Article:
Computer-aided drug discovery of Myc-Max inhibitors as potential therapeutics for prostate cancer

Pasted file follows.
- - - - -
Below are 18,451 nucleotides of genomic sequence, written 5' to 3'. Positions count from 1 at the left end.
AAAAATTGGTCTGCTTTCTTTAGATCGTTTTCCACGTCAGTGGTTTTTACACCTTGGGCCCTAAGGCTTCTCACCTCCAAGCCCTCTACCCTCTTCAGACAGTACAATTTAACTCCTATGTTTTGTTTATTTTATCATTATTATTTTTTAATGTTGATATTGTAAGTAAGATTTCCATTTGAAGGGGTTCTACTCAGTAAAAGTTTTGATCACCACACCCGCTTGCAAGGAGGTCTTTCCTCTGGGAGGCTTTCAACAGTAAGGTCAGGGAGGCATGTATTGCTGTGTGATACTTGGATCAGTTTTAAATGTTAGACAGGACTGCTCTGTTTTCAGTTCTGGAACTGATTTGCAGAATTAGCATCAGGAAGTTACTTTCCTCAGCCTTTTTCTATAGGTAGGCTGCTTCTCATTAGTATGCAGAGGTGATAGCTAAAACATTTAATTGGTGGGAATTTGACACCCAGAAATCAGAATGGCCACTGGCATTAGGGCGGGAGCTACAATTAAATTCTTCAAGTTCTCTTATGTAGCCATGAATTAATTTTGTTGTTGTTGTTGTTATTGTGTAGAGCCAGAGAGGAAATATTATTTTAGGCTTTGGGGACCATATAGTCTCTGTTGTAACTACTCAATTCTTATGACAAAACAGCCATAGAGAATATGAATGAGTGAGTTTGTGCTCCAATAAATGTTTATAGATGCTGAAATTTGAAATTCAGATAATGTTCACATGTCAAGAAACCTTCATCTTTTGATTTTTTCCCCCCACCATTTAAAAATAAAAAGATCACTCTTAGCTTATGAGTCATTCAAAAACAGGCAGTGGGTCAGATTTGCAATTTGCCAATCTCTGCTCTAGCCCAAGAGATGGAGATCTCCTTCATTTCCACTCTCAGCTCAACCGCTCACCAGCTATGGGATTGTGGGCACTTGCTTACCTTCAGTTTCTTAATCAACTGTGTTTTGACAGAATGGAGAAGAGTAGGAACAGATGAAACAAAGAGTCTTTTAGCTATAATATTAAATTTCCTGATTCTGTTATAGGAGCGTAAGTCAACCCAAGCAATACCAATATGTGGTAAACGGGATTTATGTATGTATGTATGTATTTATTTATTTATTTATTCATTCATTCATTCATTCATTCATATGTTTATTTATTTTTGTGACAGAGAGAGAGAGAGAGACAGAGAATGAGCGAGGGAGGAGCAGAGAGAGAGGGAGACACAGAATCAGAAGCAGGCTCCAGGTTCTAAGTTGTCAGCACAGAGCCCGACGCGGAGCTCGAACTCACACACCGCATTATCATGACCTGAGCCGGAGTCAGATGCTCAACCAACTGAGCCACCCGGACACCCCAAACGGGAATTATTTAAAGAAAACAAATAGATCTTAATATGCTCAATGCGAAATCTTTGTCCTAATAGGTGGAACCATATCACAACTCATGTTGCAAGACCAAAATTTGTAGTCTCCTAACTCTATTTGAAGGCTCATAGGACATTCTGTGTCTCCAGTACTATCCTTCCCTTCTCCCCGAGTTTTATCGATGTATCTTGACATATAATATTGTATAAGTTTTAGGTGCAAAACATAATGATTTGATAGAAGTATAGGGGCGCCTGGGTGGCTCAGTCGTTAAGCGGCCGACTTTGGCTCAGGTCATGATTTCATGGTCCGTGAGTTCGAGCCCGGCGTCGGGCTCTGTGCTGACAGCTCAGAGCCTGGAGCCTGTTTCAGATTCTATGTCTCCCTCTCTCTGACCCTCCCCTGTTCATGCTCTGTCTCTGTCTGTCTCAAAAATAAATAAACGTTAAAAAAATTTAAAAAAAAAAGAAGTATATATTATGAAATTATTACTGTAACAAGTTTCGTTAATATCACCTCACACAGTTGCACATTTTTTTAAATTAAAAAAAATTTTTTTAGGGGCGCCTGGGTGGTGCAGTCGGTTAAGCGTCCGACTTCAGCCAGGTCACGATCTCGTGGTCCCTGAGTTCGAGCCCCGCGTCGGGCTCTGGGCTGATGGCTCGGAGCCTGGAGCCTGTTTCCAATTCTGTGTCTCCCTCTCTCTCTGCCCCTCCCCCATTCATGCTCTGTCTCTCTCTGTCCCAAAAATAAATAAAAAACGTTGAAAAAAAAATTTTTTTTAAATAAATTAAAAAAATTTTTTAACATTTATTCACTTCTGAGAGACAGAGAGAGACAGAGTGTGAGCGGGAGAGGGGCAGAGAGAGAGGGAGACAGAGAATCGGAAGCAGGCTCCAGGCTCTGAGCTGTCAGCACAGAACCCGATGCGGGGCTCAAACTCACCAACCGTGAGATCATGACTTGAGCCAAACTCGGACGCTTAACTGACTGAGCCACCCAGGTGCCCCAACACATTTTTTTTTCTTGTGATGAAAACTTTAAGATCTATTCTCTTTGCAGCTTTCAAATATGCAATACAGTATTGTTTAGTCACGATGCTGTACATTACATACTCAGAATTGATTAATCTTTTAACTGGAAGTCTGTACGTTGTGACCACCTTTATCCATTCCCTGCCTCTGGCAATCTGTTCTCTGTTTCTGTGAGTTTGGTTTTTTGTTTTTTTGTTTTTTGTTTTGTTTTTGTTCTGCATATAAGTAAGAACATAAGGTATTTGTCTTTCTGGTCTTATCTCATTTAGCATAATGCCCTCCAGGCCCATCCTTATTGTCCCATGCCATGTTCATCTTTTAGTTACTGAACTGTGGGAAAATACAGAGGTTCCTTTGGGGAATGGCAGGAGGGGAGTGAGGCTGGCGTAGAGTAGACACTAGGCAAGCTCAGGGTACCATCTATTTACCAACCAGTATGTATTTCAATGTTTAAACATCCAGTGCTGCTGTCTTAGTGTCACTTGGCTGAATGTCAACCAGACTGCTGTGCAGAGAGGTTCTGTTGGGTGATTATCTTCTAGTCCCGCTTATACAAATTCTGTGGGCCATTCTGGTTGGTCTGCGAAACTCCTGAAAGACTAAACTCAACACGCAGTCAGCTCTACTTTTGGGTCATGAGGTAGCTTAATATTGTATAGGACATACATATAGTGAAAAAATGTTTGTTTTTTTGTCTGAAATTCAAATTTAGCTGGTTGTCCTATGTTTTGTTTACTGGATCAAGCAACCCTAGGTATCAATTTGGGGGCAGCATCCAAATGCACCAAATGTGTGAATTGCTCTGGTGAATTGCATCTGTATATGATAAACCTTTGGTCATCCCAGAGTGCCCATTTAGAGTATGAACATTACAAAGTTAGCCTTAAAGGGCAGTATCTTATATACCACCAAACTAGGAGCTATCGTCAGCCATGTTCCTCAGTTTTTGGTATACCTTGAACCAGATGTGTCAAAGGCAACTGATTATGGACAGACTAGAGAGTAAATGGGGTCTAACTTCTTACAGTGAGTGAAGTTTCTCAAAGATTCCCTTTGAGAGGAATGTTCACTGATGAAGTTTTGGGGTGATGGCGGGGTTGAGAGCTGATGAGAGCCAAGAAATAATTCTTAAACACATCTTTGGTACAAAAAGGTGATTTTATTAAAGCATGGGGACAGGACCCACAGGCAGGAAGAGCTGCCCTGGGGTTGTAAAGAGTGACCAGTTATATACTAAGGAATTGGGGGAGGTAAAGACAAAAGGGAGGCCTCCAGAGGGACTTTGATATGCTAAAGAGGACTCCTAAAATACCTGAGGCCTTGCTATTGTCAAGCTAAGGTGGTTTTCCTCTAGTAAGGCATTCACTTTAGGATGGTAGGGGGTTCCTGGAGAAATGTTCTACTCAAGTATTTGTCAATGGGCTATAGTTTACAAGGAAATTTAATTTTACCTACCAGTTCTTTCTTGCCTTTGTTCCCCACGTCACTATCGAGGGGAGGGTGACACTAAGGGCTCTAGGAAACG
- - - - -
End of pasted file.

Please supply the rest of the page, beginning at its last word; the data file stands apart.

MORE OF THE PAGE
While Myc is an essential regulator of growth in normal cells, it is also frequently associated with cancer progression, therapy-resistance and lethal outcomes in most human cancers. In prostate cancer (PCa), Myc transcription factors are implicated in the pathogenesis and progression of the full spectrum of PCa, from adenocarcinoma to advanced castration-resistant and neuroendocrine phenotypes. Though a high-value therapeutic target, clinically approved anti-Myc drugs have yet to be discovered. To elicit its oncogenic effects, Myc must form a heterodimer with its partner Max, which together bind DNA and activate transcription of a spectrum of target genes that promote cell growth, proliferation, metabolism, and apoptosis while blocking differentiation. In this study, we identified a binding site on the DNA-binding domain of the structurally ordered Myc-Max complex and employed a computer-aided rational drug discovery approach to identify small molecules that effectively inhibit Myc-Max functionality. A large-scale virtual screening protocol implementing structure-based methodologies was utilized to select a set of top-ranked compounds that were subsequently evaluated experimentally and characterized mechanistically for their ability to inhibit Myc-Max transcriptional activity and subsequent downstream functions, to reduce viability in PCa cell lines, disrupt protein-DNA interactions and to induce apoptosis as their mechanism of action. Among compounds identified that effectively inhibit Myc-Max activity with low to mid-micromolar range potency and no or minimal generic cytotoxicity, VPC-70067, a close analog of the previously identified Myc inhibitor 10058-F4, served as proof-of-concept that our in silico drug discovery strategy performed as expected. Compound VPC-70063, of a chemically different scaffold, was the best performer in a panel of in vitro assays, and the forerunner for future hit-to-lead optimization efforts. These findings lay a foundation for developing more potent, specific and clinically optimized Myc-Max inhibitors that may serve as promising therapeutics, alone or in combination with current anti-cancer treatments, for treatment of specific phenotypes or heterogeneous tumors.